The first-ever robotic surgery without a human surgeon guiding it has been successfully performed at Johns Hopkins University.
The Smart Tissues Autonomous Robot (STAR) completed a keyhole procedure called intestinal anastomosis – the sewing together of two sections of soft bowel – on pigs.
This programme is available NOW OnDemand at the Digital Planet Page and is available now until Wednesday the 9th of February. It will also be broadcast on Sunday the 6th of February in Phuket on 91.5 FM and 102.5 FM and Online via the Internet radio portals.
Robotic surgery in the USA
More than a million of these surgeries are performed each year in the US alone and they need to be carried out very precisely and accurately to avoid potentially fatal complications. Professor Axel Krieger, the mechanical engineer on the team, tells Gareth how this is a major advancement in robotic surgery.
Singapore often introduces innovative tech to its citizens, but there is a lack of transparency about the way the data is collected and used.
As public tech becomes more affordable it is becoming increasingly available. While the hope is it will solve complex social problems there is no transparency over the algorithms used. This means we don’t know the kind of prejudices, privileges, and assumptions being built in. Without intervention, societal prejudices will continue to be perpetuated.
Peter Guest from the Rest of World website has been looking into the dangers of public tech in Singapore and beyond. He tells us why tech companies need to be more transparent.
Police surveillance cameras in Singapore have helped solve more than 5,000 crimes since they were introduced in 2012, according to the Singapore Police Force (SPF).
The Government is so confident about the cameras’ success that it is aiming to increase the number of cameras from 90,000 to 200,000 by 2030. Known as PolCam, the surveillance camera network covers locations such as housing estates, neighbourhood centres, car parks and public transport infrastructure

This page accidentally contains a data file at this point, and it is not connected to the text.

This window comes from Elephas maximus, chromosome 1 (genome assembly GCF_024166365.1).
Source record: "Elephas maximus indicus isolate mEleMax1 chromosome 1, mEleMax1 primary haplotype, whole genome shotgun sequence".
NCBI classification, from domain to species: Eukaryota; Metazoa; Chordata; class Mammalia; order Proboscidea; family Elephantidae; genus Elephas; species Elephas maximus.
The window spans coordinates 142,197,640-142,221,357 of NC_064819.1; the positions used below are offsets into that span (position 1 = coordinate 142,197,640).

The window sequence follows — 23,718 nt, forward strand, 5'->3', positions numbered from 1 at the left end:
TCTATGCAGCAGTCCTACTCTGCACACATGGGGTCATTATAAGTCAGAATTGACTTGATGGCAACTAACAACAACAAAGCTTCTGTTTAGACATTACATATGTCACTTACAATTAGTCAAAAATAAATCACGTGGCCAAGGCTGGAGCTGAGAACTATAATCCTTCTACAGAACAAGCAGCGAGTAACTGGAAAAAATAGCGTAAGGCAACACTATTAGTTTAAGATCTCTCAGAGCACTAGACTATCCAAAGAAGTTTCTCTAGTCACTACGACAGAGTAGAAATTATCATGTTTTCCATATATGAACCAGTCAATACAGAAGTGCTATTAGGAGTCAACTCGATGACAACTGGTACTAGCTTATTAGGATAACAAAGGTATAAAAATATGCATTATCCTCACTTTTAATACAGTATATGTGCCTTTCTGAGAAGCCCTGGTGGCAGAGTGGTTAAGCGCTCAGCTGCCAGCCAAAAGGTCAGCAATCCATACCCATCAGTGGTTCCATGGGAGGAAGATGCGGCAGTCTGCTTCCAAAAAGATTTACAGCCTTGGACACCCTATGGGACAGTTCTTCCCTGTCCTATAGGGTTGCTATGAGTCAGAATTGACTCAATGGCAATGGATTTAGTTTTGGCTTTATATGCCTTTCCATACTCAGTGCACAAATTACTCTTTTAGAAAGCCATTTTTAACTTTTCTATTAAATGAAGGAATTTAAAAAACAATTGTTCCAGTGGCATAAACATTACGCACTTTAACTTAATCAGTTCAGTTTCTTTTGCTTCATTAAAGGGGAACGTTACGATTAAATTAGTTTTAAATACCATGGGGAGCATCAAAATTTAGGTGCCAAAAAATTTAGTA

unReal City Backstage at the Brighton Dome looks more like the technical suite of a TV studio than a theatre, as technicians watch multiple screens showing the audience and actors in different rooms – and showing a variety of feeds from their VR headsets – because this piece of immersive theatre, unReal City, takes place in both physical and virtual reality.
Reporter Claire Jordan has been meeting with the Director and disabled artists from Access All Areas – a learning-disabled theatre company – behind the production, which explores if it’s easier or better to connect in the flesh or as an avatar and if links are stronger in reality or could the Metaverse allow us to re-invent ourselves.
The programme Digital Planet is presented by Gareth Mitchell with expert commentary from Bill Thompson. Studio Manager: Giles Aspen Producer: Ania Lichtarowicz
Photo: The smart tissue autonomous robot performing a laparoscopic anastomosis. Credit to Jiawei Ge//Johns Hopkins University
So much more from the BBC on Phuket Island Radio
Afrofuturism and tech innovation.
It’s a subject often covered in science fiction, but what makes Afrofuturism different from standard science fiction is that ancient African traditions and black identity are steeped throughout the story.